Have You Had your Tooth (or Teeth) Knocked Out?
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Knocked Out Tooth – What to do?
“A knocked out tooth is considered as a dental emergency as this dental problem needs to given immediate attention by a dentist so that the proper treatment can be done”.
Permanent teeth that get knocked out can pose serious problems to an individual, but with immediate and proper attention – the tooth can still be saved and re-attached successfully. Knocked out milk teeth in young children may not be considered as a dental emergency, since the teeth will eventually be replaced by permanent ones; permanent teeth that get knocked out, however, can still be saved and re-implanted.
A knocked out tooth, also referred to by dentists as an “avulsed” tooth, occurs when a tooth has been knocked out from its socket; this problem is usually accompanied by damage to the tooth’s blood vessels, supporting tissues, and nerves. The damage to the blood vessels and nerves cannot be repaired after the tooth has been knocked out, and a root canal treatment will be needed in order to save the tooth. The root of the tooth can then be re-attached to the bone as it is re-implanted back into place.
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How to Deal with a Knocked Out Tooth
- Rinse your mouth with warm water. Use dental floss to remove any lodged food. If your mouth is swollen, apply a cold compress to the outside of your mouth or cheek.
- Never put aspirin or any other painkiller against the gums near the aching tooth because it may burn the gum tissue.
- If your mouth is swollen, apply a cold compress to the outside of your mouth or cheek.
- It is important to go to the dentist as quickly as possible after a tooth has been knocked out – this is because there is a greater chance of saving the tooth (and having it re-attached) successfully if the issue is treated in the soonest possible time.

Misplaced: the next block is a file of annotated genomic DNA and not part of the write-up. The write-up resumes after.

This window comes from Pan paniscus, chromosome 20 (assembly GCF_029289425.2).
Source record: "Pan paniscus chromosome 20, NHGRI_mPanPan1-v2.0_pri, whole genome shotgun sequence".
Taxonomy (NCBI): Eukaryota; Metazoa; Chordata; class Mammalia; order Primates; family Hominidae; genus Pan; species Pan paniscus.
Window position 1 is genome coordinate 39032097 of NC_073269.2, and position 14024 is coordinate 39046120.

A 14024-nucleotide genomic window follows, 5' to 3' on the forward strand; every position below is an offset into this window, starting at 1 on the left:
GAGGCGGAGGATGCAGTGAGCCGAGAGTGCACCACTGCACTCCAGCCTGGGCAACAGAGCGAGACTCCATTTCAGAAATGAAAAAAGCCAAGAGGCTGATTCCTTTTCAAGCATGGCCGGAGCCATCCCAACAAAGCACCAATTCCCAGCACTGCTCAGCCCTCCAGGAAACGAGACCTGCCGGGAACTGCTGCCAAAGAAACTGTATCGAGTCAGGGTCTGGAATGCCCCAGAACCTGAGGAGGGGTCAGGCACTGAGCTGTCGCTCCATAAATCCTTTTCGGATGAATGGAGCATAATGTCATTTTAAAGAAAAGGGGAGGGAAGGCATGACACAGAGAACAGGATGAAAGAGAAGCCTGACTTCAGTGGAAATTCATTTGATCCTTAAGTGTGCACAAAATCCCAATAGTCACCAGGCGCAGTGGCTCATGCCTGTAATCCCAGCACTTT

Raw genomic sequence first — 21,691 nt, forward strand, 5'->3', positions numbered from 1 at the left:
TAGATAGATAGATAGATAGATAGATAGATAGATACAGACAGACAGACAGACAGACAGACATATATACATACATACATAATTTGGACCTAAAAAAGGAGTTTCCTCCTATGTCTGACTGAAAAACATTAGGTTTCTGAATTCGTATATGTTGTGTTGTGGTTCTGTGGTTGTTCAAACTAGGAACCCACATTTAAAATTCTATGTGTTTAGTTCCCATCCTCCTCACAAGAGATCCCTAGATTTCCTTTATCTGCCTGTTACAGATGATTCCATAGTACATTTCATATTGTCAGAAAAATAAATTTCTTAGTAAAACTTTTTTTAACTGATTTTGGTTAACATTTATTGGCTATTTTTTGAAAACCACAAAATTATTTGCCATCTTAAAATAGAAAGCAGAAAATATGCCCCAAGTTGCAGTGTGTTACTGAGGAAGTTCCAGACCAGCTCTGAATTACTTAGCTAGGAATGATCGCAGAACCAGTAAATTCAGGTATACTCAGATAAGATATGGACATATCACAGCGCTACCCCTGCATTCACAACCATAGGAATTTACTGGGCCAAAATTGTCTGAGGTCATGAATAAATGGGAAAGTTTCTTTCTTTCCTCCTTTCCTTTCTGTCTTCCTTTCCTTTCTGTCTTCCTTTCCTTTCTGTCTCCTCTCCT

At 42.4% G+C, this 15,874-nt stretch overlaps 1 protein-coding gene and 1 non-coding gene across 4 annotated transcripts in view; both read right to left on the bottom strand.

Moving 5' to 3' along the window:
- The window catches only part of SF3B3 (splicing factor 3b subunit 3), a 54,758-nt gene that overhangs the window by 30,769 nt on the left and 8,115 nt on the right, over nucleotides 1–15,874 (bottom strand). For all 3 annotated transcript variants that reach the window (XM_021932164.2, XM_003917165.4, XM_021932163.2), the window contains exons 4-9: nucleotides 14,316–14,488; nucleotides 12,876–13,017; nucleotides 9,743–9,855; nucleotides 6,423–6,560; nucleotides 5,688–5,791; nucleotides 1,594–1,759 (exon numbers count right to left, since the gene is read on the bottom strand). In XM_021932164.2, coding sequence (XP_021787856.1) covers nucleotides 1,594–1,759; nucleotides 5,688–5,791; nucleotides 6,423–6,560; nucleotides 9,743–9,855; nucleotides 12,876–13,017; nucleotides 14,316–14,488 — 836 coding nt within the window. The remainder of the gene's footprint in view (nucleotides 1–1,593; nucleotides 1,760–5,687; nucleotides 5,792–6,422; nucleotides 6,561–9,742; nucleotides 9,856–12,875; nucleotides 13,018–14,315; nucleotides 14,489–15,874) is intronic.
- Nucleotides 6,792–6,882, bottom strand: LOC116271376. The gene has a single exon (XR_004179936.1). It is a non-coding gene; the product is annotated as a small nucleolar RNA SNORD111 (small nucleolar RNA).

- Avoid touching the root part of the knocked out tooth, as this part can very easily be damaged by improper handling. Treat and handle the knocked out tooth with utmost care.
- Make sure that the tooth stays clean on the way to the dentist; if the tooth is dirty, it can be cleaned using milk or water. The tooth should only be handled on the upper or crown portion and not on the root part while being cleaned. Avoid wiping the tooth with fabrics or any piece of cloth as this can very easily do more damage.
- Whenever possible, try placing the knocked out tooth back in its socket – just make sure that the tooth is positioned correctly. If you find it difficult to put the tooth back in its socket, do not force it – and just do your best to keep the knocked out tooth moist on the way to the dentist.
- On the way to the dentist, the tooth should be kept moist by placing it into a container with milk. If milk is not available, the tooth can also be placed carefully inside the mouth, between the gum and cheek areas; young children can also use their own saliva (placed in a clean container) to keep the knocked out tooth moist. A container with clean water can also be used to hold the tooth, and prevent it from drying out while in transit.